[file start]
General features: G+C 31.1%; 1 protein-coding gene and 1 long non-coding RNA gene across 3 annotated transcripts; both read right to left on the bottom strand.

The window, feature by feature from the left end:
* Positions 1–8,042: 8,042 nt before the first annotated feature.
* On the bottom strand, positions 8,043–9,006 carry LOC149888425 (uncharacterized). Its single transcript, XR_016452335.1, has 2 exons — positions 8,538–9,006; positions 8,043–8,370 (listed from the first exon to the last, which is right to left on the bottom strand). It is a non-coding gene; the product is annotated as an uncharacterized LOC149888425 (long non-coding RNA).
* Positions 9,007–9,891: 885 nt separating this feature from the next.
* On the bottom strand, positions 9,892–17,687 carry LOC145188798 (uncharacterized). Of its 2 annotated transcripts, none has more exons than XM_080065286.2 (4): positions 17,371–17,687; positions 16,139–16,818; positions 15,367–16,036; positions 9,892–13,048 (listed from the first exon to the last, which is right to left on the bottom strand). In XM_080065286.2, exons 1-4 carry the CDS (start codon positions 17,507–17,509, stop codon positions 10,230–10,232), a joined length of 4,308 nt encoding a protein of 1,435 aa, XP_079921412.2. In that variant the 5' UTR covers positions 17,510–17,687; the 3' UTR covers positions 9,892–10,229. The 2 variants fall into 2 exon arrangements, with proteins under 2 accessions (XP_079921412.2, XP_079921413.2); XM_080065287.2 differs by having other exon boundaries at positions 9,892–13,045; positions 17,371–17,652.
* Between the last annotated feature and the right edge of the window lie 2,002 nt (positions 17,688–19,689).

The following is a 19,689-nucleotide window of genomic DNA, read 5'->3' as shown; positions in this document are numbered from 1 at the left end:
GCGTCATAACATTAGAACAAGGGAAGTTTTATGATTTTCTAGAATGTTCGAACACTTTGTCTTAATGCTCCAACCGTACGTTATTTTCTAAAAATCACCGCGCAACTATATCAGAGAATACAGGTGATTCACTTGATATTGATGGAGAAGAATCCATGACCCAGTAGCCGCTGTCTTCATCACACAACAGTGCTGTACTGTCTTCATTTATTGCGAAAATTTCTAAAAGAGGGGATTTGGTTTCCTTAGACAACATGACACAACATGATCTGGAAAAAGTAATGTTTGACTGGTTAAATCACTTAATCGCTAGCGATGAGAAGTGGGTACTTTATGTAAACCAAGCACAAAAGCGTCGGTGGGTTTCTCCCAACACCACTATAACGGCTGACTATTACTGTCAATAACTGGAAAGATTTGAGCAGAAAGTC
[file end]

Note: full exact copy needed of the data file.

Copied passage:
General features: G+C 31.1%; 1 protein-coding gene and 1 long non-coding RNA gene across 3 annotated transcripts; both read right to left on the bottom strand.

The window, feature by feature from the left end:
* Positions 1–8,042: 8,042 nt before the first annotated feature.
* On the bottom strand, positions 8,043–9,006 carry LOC149888425 (uncharacterized). Its single transcript, XR_016452335.1, has 2 exons — positions 8,538–9,006; positions 8,043–8,370 (listed from the first exon to the last, which is right to left on the bottom strand). It is a non-coding gene; the product is annotated as an uncharacterized LOC149888425 (long non-coding RNA).
* Positions 9,007–9,891: 885 nt separating this feature from the next.
* On the bottom strand, positions 9,892–17,687 carry LOC145188798 (uncharacterized). Of its 2 annotated transcripts, none has more exons than XM_080065286.2 (4): positions 17,371–17,687; positions 16,139–16,818; positions 15,367–16,036; positions 9,892–13,048 (listed from the first exon to the last, which is right to left on the bottom strand). In XM_080065286.2, exons 1-4 carry the CDS (start codon positions 17,507–17,509, stop codon positions 10,230–10,232), a joined length of 4,308 nt encoding a protein of 1,435 aa, XP_079921412.2. In that variant the 5' UTR covers positions 17,510–17,687; the 3' UTR covers positions 9,892–10,229. The 2 variants fall into 2 exon arrangements, with proteins under 2 accessions (XP_079921412.2, XP_079921413.2); XM_080065287.2 differs by having other exon boundaries at positions 9,892–13,045; positions 17,371–17,652.
* Between the last annotated feature and the right edge of the window lie 2,002 nt (positions 17,688–19,689).

The following is a 19,689-nucleotide window of genomic DNA, read 5'->3' as shown; positions in this document are numbered from 1 at the left end:
GCGTCATAACATTAGAACAAGGGAAGTTTTATGATTTTCTAGAATGTTCGAACACTTTGTCTTAATGCTCCAACCGTACGTTATTTTCTAAAAATCACCGCGCAACTATATCAGAGAATACAGGTGATTCACTTGATATTGATGGAGAAGAATCCATGACCCAGTAGCCGCTGTCTTCATCACACAACAGTGCTGTACTGTCTTCATTTATTGCGAAAATTTCTAAAAGAGGGGATTTGGTTTCCTTAGACAACATGACACAACATGATCTGGAAAAAGTAATGTTTGACTGGTTAAATCACTTAATCGCTAGCGATGAGAAGTGGGTACTTTATGTAAACCAAGCACAAAAGCGTCGGTGGGTTTCTCCCAACACCACTATAACGGCTGACTATTACTGTCAATAACTGGAAAGATTTGAGCAGAAAGTC